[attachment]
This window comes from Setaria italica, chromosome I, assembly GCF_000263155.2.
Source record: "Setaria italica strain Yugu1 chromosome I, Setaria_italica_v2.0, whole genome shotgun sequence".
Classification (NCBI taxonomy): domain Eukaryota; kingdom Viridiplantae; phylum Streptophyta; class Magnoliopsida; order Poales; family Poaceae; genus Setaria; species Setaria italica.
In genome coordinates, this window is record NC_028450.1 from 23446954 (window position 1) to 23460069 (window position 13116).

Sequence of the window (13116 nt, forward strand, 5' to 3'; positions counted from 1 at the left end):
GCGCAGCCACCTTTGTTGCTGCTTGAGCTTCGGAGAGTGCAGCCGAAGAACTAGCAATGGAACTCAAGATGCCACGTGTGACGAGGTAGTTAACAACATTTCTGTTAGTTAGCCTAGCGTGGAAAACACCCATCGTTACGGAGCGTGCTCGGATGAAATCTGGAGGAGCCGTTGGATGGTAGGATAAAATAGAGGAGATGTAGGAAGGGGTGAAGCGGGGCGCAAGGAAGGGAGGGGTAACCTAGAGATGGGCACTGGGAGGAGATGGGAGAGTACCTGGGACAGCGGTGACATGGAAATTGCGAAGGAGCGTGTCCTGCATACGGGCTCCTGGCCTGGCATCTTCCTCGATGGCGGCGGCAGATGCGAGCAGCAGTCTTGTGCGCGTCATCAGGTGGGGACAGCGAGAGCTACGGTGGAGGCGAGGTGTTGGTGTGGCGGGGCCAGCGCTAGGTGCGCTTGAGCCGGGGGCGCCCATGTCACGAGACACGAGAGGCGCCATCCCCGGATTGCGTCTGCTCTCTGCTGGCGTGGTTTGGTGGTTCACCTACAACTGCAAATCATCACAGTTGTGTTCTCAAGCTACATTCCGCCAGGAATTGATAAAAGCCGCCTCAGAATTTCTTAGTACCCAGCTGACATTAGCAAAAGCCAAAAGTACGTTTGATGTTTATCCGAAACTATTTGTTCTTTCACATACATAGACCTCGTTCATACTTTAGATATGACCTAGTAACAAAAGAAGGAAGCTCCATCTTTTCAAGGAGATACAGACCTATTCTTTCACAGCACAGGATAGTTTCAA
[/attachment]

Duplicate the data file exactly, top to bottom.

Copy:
This window comes from Setaria italica, chromosome I, assembly GCF_000263155.2.
Source record: "Setaria italica strain Yugu1 chromosome I, Setaria_italica_v2.0, whole genome shotgun sequence".
Classification (NCBI taxonomy): domain Eukaryota; kingdom Viridiplantae; phylum Streptophyta; class Magnoliopsida; order Poales; family Poaceae; genus Setaria; species Setaria italica.
In genome coordinates, this window is record NC_028450.1 from 23446954 (window position 1) to 23460069 (window position 13116).

Sequence of the window (13116 nt, forward strand, 5' to 3'; positions counted from 1 at the left end):
GCGCAGCCACCTTTGTTGCTGCTTGAGCTTCGGAGAGTGCAGCCGAAGAACTAGCAATGGAACTCAAGATGCCACGTGTGACGAGGTAGTTAACAACATTTCTGTTAGTTAGCCTAGCGTGGAAAACACCCATCGTTACGGAGCGTGCTCGGATGAAATCTGGAGGAGCCGTTGGATGGTAGGATAAAATAGAGGAGATGTAGGAAGGGGTGAAGCGGGGCGCAAGGAAGGGAGGGGTAACCTAGAGATGGGCACTGGGAGGAGATGGGAGAGTACCTGGGACAGCGGTGACATGGAAATTGCGAAGGAGCGTGTCCTGCATACGGGCTCCTGGCCTGGCATCTTCCTCGATGGCGGCGGCAGATGCGAGCAGCAGTCTTGTGCGCGTCATCAGGTGGGGACAGCGAGAGCTACGGTGGAGGCGAGGTGTTGGTGTGGCGGGGCCAGCGCTAGGTGCGCTTGAGCCGGGGGCGCCCATGTCACGAGACACGAGAGGCGCCATCCCCGGATTGCGTCTGCTCTCTGCTGGCGTGGTTTGGTGGTTCACCTACAACTGCAAATCATCACAGTTGTGTTCTCAAGCTACATTCCGCCAGGAATTGATAAAAGCCGCCTCAGAATTTCTTAGTACCCAGCTGACATTAGCAAAAGCCAAAAGTACGTTTGATGTTTATCCGAAACTATTTGTTCTTTCACATACATAGACCTCGTTCATACTTTAGATATGACCTAGTAACAAAAGAAGGAAGCTCCATCTTTTCAAGGAGATACAGACCTATTCTTTCACAGCACAGGATAGTTTCAA